Background, left to right: Alan Blumenfeld (Ghost of Christmas Present) and Geoff Elliott (Ebenezer Scrooge)
with the Cast of A Christmas Carol
Enter the Ghost of Christmas Present in an abundant costume and headdress decorated with fruit  and harvest and built upon a rolling platform that gives the effect of gliding, Alan Blumenfeld brings a refreshing cheer and joy to the play punched up with an infectious laugh. It is with this act that the play opens into a musical, for better or worse. While the handful of musical numbers make for a more family-friendly event, I rather enjoyed the dark brooding production with the occasional comedic relief brought on by the subtle deliveries of Elliott's Scrooge. The musical numbers seem not to fit at first, but later earn their place with the culmination of an ensemble chorus echoing the "Glorious" morning Ebenezer Scrooge "wakes" from after his life altering night.

The Cratchit family, led by a heartbreaking Stephen Rockwell as Mr. Cratchit and Jill Hill as Mrs. Cratchit, all give solid and loving performances that make for a compelling and empathetic turn of events for Scrooge. The grim foreboding visit with the Cratchit family is in stark contrast to the boisterous dinner at Fred's home where his guests toast his lonely uncle, Ebenezer Scrooge, and then take turns in a game of clue guessing what kind of animal Fred has in mind only to reveal he is describing his uncle. The game is concluded with a musical number that echoes the activity just played as opposed to furthering the story along. However, the musical numbers do provide a lightheartedness that lift the otherwise heavy production.

Much like the novella, the entrance of the Ghost of Christmas Future shifts the play into the bleak dark of the future. The production utilized a bit of modern dance (complete with ensemble in black leotards) for this transition that seemed to stick out in an otherwise period-appropriate play. But to the company's credit, their confidence in borrowing from other art forms to hit a particular tone are effective and memorable. With another outstanding costume on stilts, the ominous and silent  Ghost of Christmas Future shows Ebenezer what is to come if he does not change his ways. There is another cabaret-like musical number here with grave robbers who have pilfered Scrooge's stuff or as they say, to profit from a man in death who refused to help other's profit from him in life.  The number, led by the powerful Strang (in this role playing the Charwoman), again does not move the story forward but rather brings in a more family-friendly element making for a more wholesome experience.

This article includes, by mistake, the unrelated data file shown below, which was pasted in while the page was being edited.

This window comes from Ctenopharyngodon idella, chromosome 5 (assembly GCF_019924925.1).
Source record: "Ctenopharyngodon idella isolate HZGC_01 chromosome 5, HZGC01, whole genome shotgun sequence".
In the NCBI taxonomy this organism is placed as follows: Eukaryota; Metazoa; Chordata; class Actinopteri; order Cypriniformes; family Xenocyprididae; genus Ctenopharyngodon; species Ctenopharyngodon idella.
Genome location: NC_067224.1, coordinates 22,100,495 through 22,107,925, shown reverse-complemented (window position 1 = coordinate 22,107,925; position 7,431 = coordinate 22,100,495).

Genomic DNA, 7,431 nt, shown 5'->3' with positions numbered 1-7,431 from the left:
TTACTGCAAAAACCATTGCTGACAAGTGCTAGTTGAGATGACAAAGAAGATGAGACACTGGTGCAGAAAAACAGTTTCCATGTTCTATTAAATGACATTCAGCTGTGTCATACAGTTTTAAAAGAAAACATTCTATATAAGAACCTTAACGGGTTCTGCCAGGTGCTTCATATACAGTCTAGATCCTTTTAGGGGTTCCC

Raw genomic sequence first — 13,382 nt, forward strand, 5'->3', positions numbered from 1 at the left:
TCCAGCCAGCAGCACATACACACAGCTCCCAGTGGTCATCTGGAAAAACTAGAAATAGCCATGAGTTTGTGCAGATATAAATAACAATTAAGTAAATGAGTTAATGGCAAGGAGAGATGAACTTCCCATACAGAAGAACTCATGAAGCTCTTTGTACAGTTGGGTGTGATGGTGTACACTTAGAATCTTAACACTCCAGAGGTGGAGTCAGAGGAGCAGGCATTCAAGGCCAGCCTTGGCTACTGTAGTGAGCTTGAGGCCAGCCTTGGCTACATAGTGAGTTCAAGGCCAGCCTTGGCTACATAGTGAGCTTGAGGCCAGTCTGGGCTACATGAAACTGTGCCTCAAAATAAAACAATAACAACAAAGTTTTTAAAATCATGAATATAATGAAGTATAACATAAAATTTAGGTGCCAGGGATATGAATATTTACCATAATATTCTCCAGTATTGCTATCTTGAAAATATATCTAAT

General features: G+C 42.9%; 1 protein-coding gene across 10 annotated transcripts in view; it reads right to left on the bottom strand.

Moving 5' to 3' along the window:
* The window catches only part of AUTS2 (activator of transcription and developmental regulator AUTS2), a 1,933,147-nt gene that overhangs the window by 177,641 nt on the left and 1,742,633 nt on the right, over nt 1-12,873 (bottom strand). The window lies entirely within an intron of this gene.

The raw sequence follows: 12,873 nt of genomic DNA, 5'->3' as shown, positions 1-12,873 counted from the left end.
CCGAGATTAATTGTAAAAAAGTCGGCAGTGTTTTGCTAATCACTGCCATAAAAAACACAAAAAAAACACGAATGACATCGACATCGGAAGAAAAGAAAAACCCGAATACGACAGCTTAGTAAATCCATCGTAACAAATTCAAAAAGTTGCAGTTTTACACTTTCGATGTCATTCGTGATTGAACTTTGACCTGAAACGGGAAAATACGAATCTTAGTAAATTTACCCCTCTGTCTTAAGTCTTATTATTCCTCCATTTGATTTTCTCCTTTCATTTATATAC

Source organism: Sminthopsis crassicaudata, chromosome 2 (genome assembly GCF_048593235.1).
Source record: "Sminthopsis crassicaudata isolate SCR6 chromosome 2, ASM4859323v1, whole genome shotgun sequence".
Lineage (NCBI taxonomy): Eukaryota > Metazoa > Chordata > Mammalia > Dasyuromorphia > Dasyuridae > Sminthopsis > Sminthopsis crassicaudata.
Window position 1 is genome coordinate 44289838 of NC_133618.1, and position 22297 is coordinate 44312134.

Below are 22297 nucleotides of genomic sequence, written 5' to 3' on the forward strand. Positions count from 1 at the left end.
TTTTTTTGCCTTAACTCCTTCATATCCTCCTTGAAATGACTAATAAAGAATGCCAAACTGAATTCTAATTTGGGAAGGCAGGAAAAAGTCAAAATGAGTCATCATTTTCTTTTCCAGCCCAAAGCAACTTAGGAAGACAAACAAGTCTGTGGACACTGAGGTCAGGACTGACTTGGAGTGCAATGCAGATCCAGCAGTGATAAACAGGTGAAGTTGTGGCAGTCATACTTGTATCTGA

The Cratchit Family - Left to Right: Marie Sullivan (Cratchit Twin), Jack Elliott (Cratchit Twin), Stephen Rockwell (Bob Cratchit), Dámaso J. Rodriguez (Tiny Tim), Jill Hill (Mrs. Cratchit), Brendan Haley (Peter Cratchit), Diana Gonzalez-Morett (Martha Cratchit) & Georgia Miller (Belinda Cratchit)
By the end of the play, Elliott's Scrooge revels in all of the kooky joy and ecstatic celebration his character has earned with a second shot at life. A catharsis for the audience who, even though already knows how the story ends, laughs along in the merriment and silliness of it all.

The Cast of A Christmas Carol
A Noise Within completed their production by wishing the audience a "Merry Christmas!" and then passing out apple cider. This is a wonderful production of a beloved Christmas tale that sends you home with an inspired night of Christmas spirit and a full heart.

A Christmas Carol runs through Tuesday, December 23rd. Tickets can be purchased at or by phone: 626.356.3100 ext 1.